Emma and I sit down and make our morning coffee (or hot coco) with powdered milk, and instant Nescafe from packets. The maid, Binta, comes in with 2 baguettes purchased at the boutique two doors over. We gingerly sip the coco and eat the bread with nutella, or sometimes jam or La Vache Qui Rit (Laughing Cow). We always find time moving faster than it should, and we dash off to school.
The walk to school takes about 15 minutes. We walk past the Police School a corner that borders a round about that is almost always at a standstill with traffic. Every taxi that passes us honks as if to say, « White girls walking in this neighborhood? They must be lost. » We avoid eye contact with the drivers, and nod off the ones who still think we need a ride.
Saying a prayer, or disregarding ones own life, we cross the road and take a shortcut through the Teachers college. « Do these guys even go to school? » Emma remarks, as we walk past the soccer players warming up in the field. There is almost always people playing there, except in the high heat of the day. Sometimes in formalized practices, sometimes just who ever wants to play.
Now that I’ve been home a few weeks (didn’t mean to wait this long for my final post…oops), I’ve had the opportunity to reflect on my time spent in South Africa. I”m just going to respond directly to WWU’s prompts for this post because I feel like their questions address everything I want to talk about pretty well.
Totsiens means “goodbye” in Afrikaans, but I suppose “until next time” is what I’m really hoping for. These past couple of weeks have been absolutely amazing. Due to frantically finishing class assignments and then an incredible Garden Route Tour around the southern coastline (without my laptop or much wifi), I’ve neglected posting a bit. Hopefully this can sum everything up well. I finished my Philosophy and Ethics class with no trouble. It was quite interesting learning about different philosophical viewpoints like Utilitarianism and Deontology and tackling some controversial debate topics with these perspectives in mind. I’m really enjoying the open-book exams and 3-page final papers; wish my classes were always like that!
Today marks three weeks since I left Wenatchee to come study abroad, and just a couple days shy of a full three weeks in Stellenbosch. It’s a relief to say things are starting to feel somewhat comfortable and normal here. I have my close friends, I know the immediate area, and at least my weekdays have finally taken some form of routine here.
A typical day for me starts around 7:30 when I wake up for breakfast which is served in the dorms from 7:30-8:30. Breakfast is usually eggs cooked differently depending on the day, some kind of sausage or bacon, tomatoes or mushrooms, and toast. I haven’t quite gotten used to when they serve cold hotdogs as the sausage (seriously, they are absolutely hotdogs), but I think they’re growing on me. After that I walk to class which is about 10 minutes away. Sometimes the morning is a little chilly, but I like the quiet stillness of campus in the morning. The local students are finally starting to arrive since their classes start in a couple weeks. I take one class each week, and it goes from 9-10:30, tea break, 11-1:00, lunch, 2:00-4/5:00. The days are long, but I really lucked out with my Biodiversity class last week since I only had morning lecture and then excursions in the evening. I got to see beautiful coastlines, a botanical garden, a commercial protea farm, and even penguins and a zebra during the outings.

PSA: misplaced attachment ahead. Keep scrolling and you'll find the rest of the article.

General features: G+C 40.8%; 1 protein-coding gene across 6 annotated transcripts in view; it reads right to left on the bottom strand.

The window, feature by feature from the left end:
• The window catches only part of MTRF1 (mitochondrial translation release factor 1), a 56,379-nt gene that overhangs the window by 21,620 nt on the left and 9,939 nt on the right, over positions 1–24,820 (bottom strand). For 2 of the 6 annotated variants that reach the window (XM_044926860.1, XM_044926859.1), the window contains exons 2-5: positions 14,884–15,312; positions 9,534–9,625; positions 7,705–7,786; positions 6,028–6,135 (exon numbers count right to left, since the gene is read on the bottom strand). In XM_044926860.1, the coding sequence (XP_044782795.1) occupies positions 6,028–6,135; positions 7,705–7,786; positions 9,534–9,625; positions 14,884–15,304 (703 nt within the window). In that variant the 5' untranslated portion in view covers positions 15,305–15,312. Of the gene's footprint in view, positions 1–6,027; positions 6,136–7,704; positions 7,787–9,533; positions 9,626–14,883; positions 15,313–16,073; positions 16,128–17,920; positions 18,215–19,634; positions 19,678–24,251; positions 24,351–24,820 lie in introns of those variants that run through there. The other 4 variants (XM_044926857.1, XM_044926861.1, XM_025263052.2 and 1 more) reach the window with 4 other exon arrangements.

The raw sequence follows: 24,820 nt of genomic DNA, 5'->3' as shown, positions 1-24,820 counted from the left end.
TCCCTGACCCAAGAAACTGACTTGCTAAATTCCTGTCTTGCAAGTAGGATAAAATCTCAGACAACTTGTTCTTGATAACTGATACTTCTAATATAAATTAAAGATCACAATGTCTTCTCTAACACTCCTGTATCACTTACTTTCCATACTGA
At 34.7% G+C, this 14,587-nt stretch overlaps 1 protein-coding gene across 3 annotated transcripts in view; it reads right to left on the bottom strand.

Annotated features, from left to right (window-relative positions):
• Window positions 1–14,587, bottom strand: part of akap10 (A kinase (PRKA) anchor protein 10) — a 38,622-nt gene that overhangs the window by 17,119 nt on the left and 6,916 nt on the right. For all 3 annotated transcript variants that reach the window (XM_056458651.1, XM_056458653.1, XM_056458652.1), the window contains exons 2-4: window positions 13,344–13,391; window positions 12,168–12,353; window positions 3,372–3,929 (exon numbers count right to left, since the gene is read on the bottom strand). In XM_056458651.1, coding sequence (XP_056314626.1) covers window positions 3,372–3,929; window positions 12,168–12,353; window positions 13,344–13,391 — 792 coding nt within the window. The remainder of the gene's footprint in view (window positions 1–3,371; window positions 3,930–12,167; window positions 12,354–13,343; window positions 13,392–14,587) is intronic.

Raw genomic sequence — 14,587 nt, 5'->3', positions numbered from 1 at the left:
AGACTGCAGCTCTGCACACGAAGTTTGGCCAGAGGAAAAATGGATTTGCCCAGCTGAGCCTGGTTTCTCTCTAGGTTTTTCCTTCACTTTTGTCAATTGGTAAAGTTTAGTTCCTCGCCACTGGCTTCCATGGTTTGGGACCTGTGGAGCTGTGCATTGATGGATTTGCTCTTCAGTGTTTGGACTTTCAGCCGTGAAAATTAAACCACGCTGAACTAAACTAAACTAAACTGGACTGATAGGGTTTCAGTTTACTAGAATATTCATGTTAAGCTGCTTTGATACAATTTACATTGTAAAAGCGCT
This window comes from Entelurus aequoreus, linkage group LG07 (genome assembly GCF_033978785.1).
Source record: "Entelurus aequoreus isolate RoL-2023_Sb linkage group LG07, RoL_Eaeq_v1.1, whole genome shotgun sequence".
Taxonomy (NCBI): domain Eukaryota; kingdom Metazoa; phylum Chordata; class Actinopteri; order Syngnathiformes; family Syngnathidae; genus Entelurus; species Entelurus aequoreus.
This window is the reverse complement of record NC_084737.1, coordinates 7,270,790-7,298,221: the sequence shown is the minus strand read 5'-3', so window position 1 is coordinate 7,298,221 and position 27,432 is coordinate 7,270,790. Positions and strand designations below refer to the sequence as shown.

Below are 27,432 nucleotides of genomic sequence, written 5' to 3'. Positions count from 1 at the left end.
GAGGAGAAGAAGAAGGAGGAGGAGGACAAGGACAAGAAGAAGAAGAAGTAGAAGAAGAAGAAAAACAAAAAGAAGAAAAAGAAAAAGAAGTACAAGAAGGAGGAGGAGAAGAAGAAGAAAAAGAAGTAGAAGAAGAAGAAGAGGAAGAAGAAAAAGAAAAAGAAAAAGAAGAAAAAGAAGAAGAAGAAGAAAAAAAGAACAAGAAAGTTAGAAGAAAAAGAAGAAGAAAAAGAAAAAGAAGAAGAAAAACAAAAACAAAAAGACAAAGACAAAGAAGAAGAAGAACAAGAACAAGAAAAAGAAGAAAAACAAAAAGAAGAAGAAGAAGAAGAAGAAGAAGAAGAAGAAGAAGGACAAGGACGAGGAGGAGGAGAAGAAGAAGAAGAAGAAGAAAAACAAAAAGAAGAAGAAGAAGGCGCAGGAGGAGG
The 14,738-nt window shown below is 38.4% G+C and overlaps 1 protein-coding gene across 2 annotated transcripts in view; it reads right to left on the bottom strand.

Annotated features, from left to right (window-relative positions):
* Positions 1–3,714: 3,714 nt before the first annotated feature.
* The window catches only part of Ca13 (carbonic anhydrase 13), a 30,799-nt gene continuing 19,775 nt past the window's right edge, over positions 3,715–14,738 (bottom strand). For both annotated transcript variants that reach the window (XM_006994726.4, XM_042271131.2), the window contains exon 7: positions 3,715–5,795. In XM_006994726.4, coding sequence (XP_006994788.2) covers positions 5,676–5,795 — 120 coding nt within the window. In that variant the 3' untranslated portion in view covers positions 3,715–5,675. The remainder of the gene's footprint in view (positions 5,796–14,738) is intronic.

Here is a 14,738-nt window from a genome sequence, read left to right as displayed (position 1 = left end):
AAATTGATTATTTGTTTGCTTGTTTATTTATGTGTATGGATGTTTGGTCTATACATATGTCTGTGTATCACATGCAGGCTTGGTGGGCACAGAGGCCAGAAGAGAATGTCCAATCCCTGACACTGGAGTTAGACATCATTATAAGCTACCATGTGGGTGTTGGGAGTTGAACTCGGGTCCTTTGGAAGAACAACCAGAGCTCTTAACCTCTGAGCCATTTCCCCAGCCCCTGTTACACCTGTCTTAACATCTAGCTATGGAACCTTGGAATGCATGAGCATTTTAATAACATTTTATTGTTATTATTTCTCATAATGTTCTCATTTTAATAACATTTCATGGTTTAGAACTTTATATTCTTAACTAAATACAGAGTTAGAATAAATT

That’s right. Me. Welcome to international traveling?? TMI warning for this post – it’s going to get gross and I’m going to question why I’m even putting this on the internet. If you don’t want to read about my sick day then read the next paragraph about my little excursion in Germany, then stop and know that I am alive, I am ok, and the worst seems to be over. For the rest of you who like gross stories, are secretly upset with me and want to read about my misery, or are simply too curious to turn back now, here goes. (Sorry in advance for typos and such. I get comma happy sometimes and I didn’t have much time for editing this one)
Check out my Video!
“Together, with others”. This was a common phrase among our wise friends in Kochia, Kenya; a rural village in western Kenya that sat alongside Lake Victoria. “Together, With Others” speaks on the idea that we must go through life, hand in hand. That we must work together, and work with others. During our unforgettable International Service Learning trip in Kochia, our team of 11 students from Western continued to learn the power of working together to create lasting friendships filled with joy, laughter, and purpose. This video reflects just that. It reflects the hands we held, the friendships we fostered, and the laughter we shared. Our team was consistently immersed in the fantastic, welcoming, and heart warming culture of Kenya as we continued to build upon friendships with Abba Integrated School of Excellence and Ombogo Girls Academy, both previous education partners of Western Washington University.
Around two weeks ago is when I was getting on the plane to come to Tanzania Africa.